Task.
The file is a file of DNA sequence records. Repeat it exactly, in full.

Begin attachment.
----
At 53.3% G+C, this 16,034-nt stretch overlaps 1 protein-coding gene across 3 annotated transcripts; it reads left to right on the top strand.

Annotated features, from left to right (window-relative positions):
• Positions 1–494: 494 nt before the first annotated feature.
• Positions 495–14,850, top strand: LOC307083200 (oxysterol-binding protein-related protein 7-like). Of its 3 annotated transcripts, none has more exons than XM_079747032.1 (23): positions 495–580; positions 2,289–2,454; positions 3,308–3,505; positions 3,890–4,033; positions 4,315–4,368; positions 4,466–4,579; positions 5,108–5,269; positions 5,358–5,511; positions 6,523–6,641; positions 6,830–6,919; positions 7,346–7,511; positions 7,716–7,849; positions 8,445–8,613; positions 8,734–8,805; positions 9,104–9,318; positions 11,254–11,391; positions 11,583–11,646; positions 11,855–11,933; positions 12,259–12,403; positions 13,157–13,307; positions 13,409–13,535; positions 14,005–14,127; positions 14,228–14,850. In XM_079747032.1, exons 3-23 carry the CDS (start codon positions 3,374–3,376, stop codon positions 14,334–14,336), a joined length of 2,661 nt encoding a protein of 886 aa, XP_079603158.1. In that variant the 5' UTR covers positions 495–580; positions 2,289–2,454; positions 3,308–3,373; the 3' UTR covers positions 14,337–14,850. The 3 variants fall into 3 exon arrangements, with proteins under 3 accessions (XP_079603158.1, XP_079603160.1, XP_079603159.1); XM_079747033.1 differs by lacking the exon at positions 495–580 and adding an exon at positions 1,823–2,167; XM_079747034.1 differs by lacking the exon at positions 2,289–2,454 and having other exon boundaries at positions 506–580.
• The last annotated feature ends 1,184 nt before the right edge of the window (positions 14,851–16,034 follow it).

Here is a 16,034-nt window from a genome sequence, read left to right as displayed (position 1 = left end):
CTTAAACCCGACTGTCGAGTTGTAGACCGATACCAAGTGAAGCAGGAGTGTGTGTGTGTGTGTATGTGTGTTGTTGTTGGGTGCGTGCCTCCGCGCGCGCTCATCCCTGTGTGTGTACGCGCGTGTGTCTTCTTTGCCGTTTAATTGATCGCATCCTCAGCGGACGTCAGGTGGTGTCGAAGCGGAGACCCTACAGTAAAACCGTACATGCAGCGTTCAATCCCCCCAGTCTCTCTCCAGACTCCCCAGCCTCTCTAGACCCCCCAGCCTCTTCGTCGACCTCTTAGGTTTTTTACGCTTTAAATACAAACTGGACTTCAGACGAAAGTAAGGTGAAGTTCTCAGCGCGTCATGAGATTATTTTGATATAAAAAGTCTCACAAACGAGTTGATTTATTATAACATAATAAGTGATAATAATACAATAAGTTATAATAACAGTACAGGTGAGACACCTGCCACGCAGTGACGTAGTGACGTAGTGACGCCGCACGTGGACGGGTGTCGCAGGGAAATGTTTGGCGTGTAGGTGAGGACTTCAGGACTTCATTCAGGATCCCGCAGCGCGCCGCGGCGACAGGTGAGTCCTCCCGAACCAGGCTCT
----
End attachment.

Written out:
At 53.3% G+C, this 16,034-nt stretch overlaps 1 protein-coding gene across 3 annotated transcripts; it reads left to right on the top strand.

Annotated features, from left to right (window-relative positions):
• Positions 1–494: 494 nt before the first annotated feature.
• Positions 495–14,850, top strand: LOC307083200 (oxysterol-binding protein-related protein 7-like). Of its 3 annotated transcripts, none has more exons than XM_079747032.1 (23): positions 495–580; positions 2,289–2,454; positions 3,308–3,505; positions 3,890–4,033; positions 4,315–4,368; positions 4,466–4,579; positions 5,108–5,269; positions 5,358–5,511; positions 6,523–6,641; positions 6,830–6,919; positions 7,346–7,511; positions 7,716–7,849; positions 8,445–8,613; positions 8,734–8,805; positions 9,104–9,318; positions 11,254–11,391; positions 11,583–11,646; positions 11,855–11,933; positions 12,259–12,403; positions 13,157–13,307; positions 13,409–13,535; positions 14,005–14,127; positions 14,228–14,850. In XM_079747032.1, exons 3-23 carry the CDS (start codon positions 3,374–3,376, stop codon positions 14,334–14,336), a joined length of 2,661 nt encoding a protein of 886 aa, XP_079603158.1. In that variant the 5' UTR covers positions 495–580; positions 2,289–2,454; positions 3,308–3,373; the 3' UTR covers positions 14,337–14,850. The 3 variants fall into 3 exon arrangements, with proteins under 3 accessions (XP_079603158.1, XP_079603160.1, XP_079603159.1); XM_079747033.1 differs by lacking the exon at positions 495–580 and adding an exon at positions 1,823–2,167; XM_079747034.1 differs by lacking the exon at positions 2,289–2,454 and having other exon boundaries at positions 506–580.
• The last annotated feature ends 1,184 nt before the right edge of the window (positions 14,851–16,034 follow it).

Here is a 16,034-nt window from a genome sequence, read left to right as displayed (position 1 = left end):
CTTAAACCCGACTGTCGAGTTGTAGACCGATACCAAGTGAAGCAGGAGTGTGTGTGTGTGTGTATGTGTGTTGTTGTTGGGTGCGTGCCTCCGCGCGCGCTCATCCCTGTGTGTGTACGCGCGTGTGTCTTCTTTGCCGTTTAATTGATCGCATCCTCAGCGGACGTCAGGTGGTGTCGAAGCGGAGACCCTACAGTAAAACCGTACATGCAGCGTTCAATCCCCCCAGTCTCTCTCCAGACTCCCCAGCCTCTCTAGACCCCCCAGCCTCTTCGTCGACCTCTTAGGTTTTTTACGCTTTAAATACAAACTGGACTTCAGACGAAAGTAAGGTGAAGTTCTCAGCGCGTCATGAGATTATTTTGATATAAAAAGTCTCACAAACGAGTTGATTTATTATAACATAATAAGTGATAATAATACAATAAGTTATAATAACAGTACAGGTGAGACACCTGCCACGCAGTGACGTAGTGACGTAGTGACGCCGCACGTGGACGGGTGTCGCAGGGAAATGTTTGGCGTGTAGGTGAGGACTTCAGGACTTCATTCAGGATCCCGCAGCGCGCCGCGGCGACAGGTGAGTCCTCCCGAACCAGGCTCT